Well, fancy that. Here I was thinking the project was due tomorrow night for some reason, and getting ready to go to bed. I guess it's a damn good thing I happened to check the blog prior to sleeping. I'm a little late, but I think I'm just being fashionable. Anyway, apologies for the late post, but here's a little bit about my project.
Zork is a great interface for a game, as I've explained before on this very blog, because I think it really challenges the player, especially we kids these days. To expand: Consider that your Xbox 360 or what have you interprets everything for you. The programmers tell the console "This is a wall texture, it is gray and looks like a rock" and so the 360 shows you a texture that is gray and looks like a rock. There's only one way that the texture can be seen.
Zork, and interactive fiction in general, allow you to interpret things the way you want to interpret them. Instead of everything looking the same to everyone, these games get much more personal and say "Okay, well, the lobby is grand, pillars with golden trim rise to the tall ceiling and a beautiful chandelier hangs above you, sparkling like the night". Your idea of a beautiful chandelier might be hideous to me, but this way we can each create what we want the thing to look like in our head.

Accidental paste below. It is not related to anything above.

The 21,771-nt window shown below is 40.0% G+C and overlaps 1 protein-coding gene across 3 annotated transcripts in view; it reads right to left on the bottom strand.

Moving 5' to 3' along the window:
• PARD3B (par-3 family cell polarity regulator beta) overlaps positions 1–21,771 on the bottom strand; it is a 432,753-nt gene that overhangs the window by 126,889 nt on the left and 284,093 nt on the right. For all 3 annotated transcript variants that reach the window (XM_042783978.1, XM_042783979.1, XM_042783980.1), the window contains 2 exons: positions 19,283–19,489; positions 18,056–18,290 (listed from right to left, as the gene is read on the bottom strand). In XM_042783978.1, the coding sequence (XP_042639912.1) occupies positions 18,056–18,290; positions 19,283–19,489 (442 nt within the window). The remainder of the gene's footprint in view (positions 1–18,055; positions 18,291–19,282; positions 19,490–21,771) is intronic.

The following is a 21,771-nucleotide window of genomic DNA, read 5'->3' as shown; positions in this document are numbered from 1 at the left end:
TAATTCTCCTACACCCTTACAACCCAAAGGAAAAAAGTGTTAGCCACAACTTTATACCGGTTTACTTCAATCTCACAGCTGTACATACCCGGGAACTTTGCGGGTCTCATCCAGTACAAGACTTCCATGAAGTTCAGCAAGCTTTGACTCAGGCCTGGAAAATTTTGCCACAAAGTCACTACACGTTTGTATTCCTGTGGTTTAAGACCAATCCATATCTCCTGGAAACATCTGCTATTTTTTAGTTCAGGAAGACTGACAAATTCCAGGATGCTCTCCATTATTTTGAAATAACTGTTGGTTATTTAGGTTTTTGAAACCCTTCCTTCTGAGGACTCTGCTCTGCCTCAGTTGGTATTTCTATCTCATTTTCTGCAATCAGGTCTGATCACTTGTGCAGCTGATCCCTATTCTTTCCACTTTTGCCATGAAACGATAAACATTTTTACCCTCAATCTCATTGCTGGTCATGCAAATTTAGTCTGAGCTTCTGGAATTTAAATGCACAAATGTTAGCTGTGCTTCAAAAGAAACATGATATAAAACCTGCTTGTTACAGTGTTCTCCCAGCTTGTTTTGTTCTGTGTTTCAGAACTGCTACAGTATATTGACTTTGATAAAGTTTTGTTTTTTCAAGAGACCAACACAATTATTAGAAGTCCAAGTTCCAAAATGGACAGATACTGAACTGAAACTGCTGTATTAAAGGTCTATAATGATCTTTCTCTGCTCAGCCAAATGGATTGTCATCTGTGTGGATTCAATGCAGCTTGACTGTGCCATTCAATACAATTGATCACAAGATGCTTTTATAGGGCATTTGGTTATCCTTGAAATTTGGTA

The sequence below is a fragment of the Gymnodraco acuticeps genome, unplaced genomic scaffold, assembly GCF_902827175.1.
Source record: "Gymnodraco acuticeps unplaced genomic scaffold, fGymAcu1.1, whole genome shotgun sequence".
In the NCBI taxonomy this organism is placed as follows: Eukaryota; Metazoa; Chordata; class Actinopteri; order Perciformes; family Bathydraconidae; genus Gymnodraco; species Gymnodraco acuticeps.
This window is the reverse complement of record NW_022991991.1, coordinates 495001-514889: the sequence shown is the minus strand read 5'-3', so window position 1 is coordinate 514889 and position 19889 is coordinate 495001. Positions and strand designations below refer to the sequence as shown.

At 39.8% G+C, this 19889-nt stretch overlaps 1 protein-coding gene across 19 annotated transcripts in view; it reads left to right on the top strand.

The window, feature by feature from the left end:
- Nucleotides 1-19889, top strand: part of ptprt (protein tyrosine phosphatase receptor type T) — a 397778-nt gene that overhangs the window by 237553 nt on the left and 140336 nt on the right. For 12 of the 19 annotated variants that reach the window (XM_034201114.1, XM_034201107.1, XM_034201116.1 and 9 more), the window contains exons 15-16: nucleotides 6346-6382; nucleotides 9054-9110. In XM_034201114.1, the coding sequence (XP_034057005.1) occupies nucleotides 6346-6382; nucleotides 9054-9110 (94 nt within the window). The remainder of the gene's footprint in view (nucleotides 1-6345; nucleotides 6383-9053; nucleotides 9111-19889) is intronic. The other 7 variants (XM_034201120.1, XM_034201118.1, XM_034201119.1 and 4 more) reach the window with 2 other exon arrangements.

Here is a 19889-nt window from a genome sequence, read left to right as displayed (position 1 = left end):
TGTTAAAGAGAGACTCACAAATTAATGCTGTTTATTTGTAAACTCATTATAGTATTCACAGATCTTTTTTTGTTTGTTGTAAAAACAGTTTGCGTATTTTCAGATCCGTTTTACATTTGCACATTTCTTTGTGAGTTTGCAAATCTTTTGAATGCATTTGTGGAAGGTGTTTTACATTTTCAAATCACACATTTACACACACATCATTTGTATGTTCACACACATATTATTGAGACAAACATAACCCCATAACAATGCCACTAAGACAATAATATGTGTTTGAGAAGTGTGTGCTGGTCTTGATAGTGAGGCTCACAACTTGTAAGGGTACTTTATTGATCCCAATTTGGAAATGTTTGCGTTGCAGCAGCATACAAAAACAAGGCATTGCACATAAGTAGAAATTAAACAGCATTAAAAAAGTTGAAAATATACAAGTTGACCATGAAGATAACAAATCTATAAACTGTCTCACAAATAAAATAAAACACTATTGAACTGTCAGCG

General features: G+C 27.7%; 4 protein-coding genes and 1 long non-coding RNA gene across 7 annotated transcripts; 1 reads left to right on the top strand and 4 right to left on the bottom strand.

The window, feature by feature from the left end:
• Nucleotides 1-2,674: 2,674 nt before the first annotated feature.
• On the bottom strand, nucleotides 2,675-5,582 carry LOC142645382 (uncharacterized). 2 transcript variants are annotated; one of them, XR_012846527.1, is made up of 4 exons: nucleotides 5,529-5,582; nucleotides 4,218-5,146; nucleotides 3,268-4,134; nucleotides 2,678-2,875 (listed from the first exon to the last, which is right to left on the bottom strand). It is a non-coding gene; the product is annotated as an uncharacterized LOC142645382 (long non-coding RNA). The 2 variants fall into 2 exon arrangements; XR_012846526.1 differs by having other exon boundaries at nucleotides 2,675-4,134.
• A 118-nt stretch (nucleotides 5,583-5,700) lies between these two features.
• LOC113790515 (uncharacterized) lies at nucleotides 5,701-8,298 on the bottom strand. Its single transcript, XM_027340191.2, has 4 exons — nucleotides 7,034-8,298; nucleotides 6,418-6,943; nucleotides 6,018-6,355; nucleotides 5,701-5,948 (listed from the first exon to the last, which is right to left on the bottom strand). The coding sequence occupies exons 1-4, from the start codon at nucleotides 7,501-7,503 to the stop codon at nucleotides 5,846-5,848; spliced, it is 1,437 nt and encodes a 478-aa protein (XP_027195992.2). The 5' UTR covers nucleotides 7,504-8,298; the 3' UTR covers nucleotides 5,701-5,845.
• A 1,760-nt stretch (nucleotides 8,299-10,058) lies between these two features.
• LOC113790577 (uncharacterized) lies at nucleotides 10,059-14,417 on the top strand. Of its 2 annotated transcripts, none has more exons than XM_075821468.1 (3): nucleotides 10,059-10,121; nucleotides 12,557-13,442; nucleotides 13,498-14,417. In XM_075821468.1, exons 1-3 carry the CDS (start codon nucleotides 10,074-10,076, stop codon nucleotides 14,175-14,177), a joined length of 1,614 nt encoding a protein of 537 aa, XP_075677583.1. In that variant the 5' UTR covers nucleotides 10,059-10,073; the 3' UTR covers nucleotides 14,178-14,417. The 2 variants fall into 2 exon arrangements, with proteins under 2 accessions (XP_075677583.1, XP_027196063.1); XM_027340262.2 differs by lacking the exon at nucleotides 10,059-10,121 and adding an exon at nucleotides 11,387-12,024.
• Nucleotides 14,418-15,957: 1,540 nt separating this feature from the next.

I just don't think media these days challenges the user to use their heads enough.
Another thing that's great about interactive fiction is that most of it is surprisingly nonlinear. You don't have to do things in a certain order in Zork, or even in a certain way. You don't have to have the sword to kill the troll, it just makes it a lot easier. Some of the items you might not even use. Yes, there is a finite number of solutions you can come up with for any given problem, but the way you reach the solution you reach is completely up to you.
Most games these days don't even give you a choice. It's just "You will have to have the Bracers of Masculinity +5 to be any good at barbecuing or football". Playing interactive fiction and other non-linear (see my brief mention of Morrowind and Oblivion in another blog entry) games really challenges the user, and I think I'd like to see more of that in moderm gaming.
These games really blend the ideas of narrative and technology, as they allow a 'reader' to experience the narrative in ways they otherwise wouldn't. When you read a novel, things in the novel happen one way -- the way the author wants them to happen. You may disagree with the author and say "hey, you know, things make more sense to me if you do them this way". Well, tough shit, maybe when you write a book things can go the way you want them to. But with interactive fiction, you do have a say! You can do things however you want to do them.
But best of all, all of these, whether they're CYOA or interactive games like Zork, they all make sure you can die in the most overdramatic, unexpected, horrifying ways. I thought that aspect of them was hilarious. Your choice could be between having the veal or having the chicken, but something would find a way to shoot you in the head somewhere in between. I am perpetually making fun of things, so I figured parodying the entire genre would be the best route for me.
So without further ado, here is the download link to the game. It's a little short, I think there are only 13 or 14 rooms. I wasn't sure how long to make it. Zork had 110 rooms, but that seems like a nightmare to me. Plus I figured that the Inform 7 code i wrote came out to over 6 pages in Microsoft Word, which is how long Dr. Johns wanted our essays to be, if we only wrote an essay. I figure I'm golden.